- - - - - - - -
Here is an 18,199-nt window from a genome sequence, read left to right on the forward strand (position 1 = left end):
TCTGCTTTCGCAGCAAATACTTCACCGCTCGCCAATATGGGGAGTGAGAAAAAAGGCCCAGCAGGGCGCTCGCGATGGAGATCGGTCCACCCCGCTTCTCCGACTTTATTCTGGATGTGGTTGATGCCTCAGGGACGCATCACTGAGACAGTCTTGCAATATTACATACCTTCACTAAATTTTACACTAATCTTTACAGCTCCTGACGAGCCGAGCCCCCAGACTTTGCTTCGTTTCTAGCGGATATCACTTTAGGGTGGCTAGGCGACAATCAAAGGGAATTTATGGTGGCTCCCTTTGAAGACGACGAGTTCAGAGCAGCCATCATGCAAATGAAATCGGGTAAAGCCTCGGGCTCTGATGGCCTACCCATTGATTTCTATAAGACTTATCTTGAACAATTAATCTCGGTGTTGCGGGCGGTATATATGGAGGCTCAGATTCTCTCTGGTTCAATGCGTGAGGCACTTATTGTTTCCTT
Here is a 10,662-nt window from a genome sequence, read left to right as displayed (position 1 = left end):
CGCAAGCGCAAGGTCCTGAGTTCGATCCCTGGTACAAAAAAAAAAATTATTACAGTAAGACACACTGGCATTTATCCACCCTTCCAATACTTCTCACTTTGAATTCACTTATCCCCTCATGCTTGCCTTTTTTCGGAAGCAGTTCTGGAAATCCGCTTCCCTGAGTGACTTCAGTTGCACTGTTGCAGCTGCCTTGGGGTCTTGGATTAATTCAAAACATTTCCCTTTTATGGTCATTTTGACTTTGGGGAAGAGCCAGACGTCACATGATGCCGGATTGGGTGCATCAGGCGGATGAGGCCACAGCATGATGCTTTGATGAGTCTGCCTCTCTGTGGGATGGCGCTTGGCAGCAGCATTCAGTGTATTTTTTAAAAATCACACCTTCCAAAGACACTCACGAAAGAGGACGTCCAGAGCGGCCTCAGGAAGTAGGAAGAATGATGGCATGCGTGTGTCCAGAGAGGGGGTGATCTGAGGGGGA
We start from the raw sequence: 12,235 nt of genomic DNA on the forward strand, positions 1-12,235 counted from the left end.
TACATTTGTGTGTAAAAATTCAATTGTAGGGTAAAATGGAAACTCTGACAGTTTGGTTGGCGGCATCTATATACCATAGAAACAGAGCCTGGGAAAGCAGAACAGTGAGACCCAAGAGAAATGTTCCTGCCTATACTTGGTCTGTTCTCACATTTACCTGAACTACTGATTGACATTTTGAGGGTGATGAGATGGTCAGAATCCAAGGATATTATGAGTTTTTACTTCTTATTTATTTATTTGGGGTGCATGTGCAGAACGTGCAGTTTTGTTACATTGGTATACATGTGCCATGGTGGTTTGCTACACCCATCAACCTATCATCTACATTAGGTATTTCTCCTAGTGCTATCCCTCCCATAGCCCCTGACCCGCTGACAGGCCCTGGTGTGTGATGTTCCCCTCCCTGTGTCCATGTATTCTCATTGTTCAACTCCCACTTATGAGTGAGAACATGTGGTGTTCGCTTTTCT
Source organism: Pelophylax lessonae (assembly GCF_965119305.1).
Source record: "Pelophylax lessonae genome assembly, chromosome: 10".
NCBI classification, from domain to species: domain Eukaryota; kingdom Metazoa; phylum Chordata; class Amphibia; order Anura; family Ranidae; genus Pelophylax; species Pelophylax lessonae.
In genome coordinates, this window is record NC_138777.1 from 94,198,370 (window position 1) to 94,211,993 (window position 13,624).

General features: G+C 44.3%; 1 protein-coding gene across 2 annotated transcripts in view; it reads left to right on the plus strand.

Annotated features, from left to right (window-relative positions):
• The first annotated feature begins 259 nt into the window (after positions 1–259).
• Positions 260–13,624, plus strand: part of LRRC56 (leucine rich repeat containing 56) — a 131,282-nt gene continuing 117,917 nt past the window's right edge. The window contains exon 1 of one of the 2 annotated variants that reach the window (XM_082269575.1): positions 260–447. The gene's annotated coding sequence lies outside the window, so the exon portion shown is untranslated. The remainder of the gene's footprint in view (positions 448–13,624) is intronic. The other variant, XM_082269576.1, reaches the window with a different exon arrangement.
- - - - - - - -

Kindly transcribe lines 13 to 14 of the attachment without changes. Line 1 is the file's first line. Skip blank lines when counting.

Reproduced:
• The first annotated feature begins 259 nt into the window (after positions 1–259).
• Positions 260–13,624, plus strand: part of LRRC56 (leucine rich repeat containing 56) — a 131,282-nt gene continuing 117,917 nt past the window's right edge. The window contains exon 1 of one of the 2 annotated variants that reach the window (XM_082269575.1): positions 260–447. The gene's annotated coding sequence lies outside the window, so the exon portion shown is untranslated. The remainder of the gene's footprint in view (positions 448–13,624) is intronic. The other variant, XM_082269576.1, reaches the window with a different exon arrangement.